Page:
Jul 22, 2012
Train Young People to Become Entrepreneurs
How many Filipino young people today are unemployed?
What are we doing to help them? Are our ministries receptive to their needs?
Here’s one fact we need to realize:
The youth ministry of the UMC in the Philippines through the UMYFP caters to students.
Why do I say that?
Just take a look at the attendance of Christmas Institutes, Fellowships, Sunday Schools, and yeah Student receptions. I believe it’s safe to say that 90% of active UMYFP members are youth who are attending schools, or those who have already graduated from college. Good for them. They are able to develop their social and leadership skills, and meet a lot of young people in the process.
I, myself, am a product of the leadership development of UMYFP. I owe a great deal to this youth ministry.
The UMYFP, and the UMC in the Philippines, in general, is not very responsive to the needs of Out-of-School-Young people.
Right before my term as National UMYFP President ended in 2008, I had a meeting with one of upcoming youth leaders. I conceptualize a way for the UMYFP to be a little bit more responsive to OSY’s. I drafted a program, we requested grant money for it, and then I handed it off to the next batch of leaders.
Fast forward to today, the OSY program isn’t implemented yet. Several consultations were done. A potential community was identified. But sadly, due to several reasons, the project was not implemented.
Here are some thoughts on why the program wasn’t implemented:
1. We don’t have the expertise in implementing an OSY program.
It’s difficult! We, as a church, do not have a lot of experience in engaging OSY. Because most of our youth ministry programs are designed for those in schools, we don’t know how to reach out to the out-of-school youth.
2. The National UMYFP might not be the right level to implement the program.
Maybe, it would have been better if it was a special project of either the Board of Church and Society or Asuncion Perez, in partnership with the National UMYFP. Asuncion Perez, being the social arm of the UMC in the Philippines, may be better equipped in implementing such a program.
And then I came across this News Report: http://www.mdgfund.org/story/filipino-youth-who-can-t-find-work-start-their-own
Apparently, the United Nations has a partnership with the Philippine government in training young people to become entrepreneurs. The project is called “Alternatives to Migration.” With more than 11 Million Filipinos abroad, we still see the migrant workers as the ‘heroes’ that keep the Philippine economy afloat.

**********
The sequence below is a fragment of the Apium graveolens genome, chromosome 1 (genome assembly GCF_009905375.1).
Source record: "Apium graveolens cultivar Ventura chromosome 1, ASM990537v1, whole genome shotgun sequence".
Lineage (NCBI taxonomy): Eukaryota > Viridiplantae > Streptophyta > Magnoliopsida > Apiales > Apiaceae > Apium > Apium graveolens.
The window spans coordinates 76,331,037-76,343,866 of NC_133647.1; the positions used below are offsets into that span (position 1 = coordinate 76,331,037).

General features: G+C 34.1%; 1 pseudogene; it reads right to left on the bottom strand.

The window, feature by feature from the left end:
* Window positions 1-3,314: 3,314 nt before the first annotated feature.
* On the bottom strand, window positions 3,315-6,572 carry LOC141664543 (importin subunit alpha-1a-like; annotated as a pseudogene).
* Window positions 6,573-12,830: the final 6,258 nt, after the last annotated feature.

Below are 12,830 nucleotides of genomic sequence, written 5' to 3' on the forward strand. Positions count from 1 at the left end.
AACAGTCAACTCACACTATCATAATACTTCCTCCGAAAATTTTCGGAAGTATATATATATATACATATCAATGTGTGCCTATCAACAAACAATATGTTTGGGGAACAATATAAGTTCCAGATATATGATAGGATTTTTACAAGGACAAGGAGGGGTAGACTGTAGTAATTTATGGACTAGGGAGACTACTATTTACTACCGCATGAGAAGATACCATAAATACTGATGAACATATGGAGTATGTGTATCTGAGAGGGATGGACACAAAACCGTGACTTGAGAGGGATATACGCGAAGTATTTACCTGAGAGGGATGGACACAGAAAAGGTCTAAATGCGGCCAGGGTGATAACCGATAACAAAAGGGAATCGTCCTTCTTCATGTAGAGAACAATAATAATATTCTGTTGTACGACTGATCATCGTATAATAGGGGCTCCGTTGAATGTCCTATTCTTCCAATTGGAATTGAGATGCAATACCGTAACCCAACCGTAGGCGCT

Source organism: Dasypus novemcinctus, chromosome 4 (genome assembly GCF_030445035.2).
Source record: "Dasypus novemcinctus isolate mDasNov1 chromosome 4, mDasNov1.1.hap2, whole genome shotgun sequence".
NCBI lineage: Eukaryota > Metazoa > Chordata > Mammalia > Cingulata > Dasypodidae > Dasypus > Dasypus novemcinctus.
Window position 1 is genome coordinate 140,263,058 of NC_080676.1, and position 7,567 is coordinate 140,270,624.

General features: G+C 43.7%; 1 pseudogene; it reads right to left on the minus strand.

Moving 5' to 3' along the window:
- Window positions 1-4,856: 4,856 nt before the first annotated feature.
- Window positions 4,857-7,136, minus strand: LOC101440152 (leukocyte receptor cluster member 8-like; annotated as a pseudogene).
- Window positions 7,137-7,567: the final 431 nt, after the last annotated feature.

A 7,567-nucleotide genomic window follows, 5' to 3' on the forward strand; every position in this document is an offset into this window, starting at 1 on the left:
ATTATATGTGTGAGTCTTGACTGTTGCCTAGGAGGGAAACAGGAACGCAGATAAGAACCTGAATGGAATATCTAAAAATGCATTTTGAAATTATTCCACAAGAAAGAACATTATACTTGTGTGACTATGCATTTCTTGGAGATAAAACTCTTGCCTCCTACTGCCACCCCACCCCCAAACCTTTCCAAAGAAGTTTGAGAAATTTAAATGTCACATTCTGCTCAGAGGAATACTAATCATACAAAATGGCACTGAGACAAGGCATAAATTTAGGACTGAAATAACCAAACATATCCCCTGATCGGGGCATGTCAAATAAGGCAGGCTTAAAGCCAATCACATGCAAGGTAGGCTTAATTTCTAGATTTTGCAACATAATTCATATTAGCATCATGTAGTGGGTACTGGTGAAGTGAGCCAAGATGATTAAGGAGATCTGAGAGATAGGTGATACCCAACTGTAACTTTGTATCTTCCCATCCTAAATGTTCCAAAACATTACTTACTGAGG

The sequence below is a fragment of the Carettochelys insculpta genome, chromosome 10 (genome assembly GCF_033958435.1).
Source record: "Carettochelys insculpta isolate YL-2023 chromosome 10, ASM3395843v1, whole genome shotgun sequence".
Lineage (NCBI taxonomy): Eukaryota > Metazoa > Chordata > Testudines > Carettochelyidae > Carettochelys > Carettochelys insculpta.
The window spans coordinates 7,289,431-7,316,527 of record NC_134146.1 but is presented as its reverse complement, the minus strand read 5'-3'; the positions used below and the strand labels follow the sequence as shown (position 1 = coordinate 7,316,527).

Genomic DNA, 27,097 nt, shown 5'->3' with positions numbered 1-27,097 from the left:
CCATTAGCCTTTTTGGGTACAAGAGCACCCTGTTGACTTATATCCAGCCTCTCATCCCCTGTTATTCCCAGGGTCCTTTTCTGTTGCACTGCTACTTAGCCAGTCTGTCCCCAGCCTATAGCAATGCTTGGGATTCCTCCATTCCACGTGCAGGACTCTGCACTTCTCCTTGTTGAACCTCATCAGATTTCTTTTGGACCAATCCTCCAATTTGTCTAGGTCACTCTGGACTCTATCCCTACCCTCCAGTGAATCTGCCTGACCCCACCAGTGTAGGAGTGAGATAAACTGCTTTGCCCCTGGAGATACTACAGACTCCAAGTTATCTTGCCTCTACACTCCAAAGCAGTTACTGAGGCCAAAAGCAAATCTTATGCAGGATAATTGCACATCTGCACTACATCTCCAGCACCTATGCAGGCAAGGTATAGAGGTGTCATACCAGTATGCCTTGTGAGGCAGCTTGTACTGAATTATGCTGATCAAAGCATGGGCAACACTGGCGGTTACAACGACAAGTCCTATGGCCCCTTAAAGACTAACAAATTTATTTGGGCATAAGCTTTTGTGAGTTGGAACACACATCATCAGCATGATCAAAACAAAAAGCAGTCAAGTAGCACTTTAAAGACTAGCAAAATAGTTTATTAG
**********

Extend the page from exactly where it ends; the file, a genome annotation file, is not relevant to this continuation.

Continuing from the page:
This is what the program does:
Despite high economic growth, the Philippines, with a fast-growing population, is not able to provide sufficient jobs to reduce poverty and its education system cannot meet the skills requirements of growing industries. Some 1.46 million young people were unemployed in 2010, half of them with secondary school educations and 40 % with college degrees. 2.3 million more are in vulnerable employment, with inadequate earnings and lack of social protection. In the search for decent work, many young Filipinos move from rural to urban areas, with some opting to go overseas.
The Joint Programme supports the Government’s vision of a productive and competitive youth by working on two fronts: increasing access to decent jobs for young men and women in the country’s poorest areas; and improving policies on youth employment and migration by encouraging the participation of all stakeholders in the process. It is being implemented in four provinces with high migration rates and the highest incidences of out-of-school youth and poor youth, where the MDGs are least likely to be achieved – Masbate, Antique, Maguindanao and Agusan del Sur.
Among other initiatives, the programme has provided training and materials on entrepreneurship, life skills and safe migration to teachers, out of school youth, local partner organizations and thousands of secondary schools. Hundreds of at-risk high school students have been given educational subsidies to reduce drop-out rates in public schools.
What this means for the United Methodist Church in the Philippines
Maybe it’s time to change some approaches to youth ministry. To target Out-of-School youth, maybe we need to teach them how to become entrepreneurs. That way, they won’t need to leave the country to find work.
Here’s a two-step process for us then.
Create training programs aimed specifically for Out-of-School youth.
Whether in urban or rural settings, livelihood training programs can help young people improve their lives. What I’m hoping now, is that the upcoming programs of the UMYFP will have components for livelihood/Entrepreneurship training programs.
- Christmas Institute
- School for Christian Youth Development
- Council Meetings
Training programs are not enough. We also need to establish a system of support for young entrepreneurs.
And then you ask, “Aren’t we supposed to help young people become more spiritual?”
That, my friend, is the wrong question to ask. As United Methodists, and followers of Jesus Christ and John Wesley, we believe in holistic ministry. The spiritual impacts the secular and vice versa. Besides, didn’t Jesus say that if we feed, clothe, or offer a drink to “the least of these”, we have done it to him?
So what’s the answer?
A grant program for local young entrepreneurs?
A church-based organization dedicated to empowering out-of-school youth?
I’m not sure. This certainly needs more study, prayer and lots of love. Yeah, lots of love!
What do you think? how can we help out-of-school youth in the church and in our society?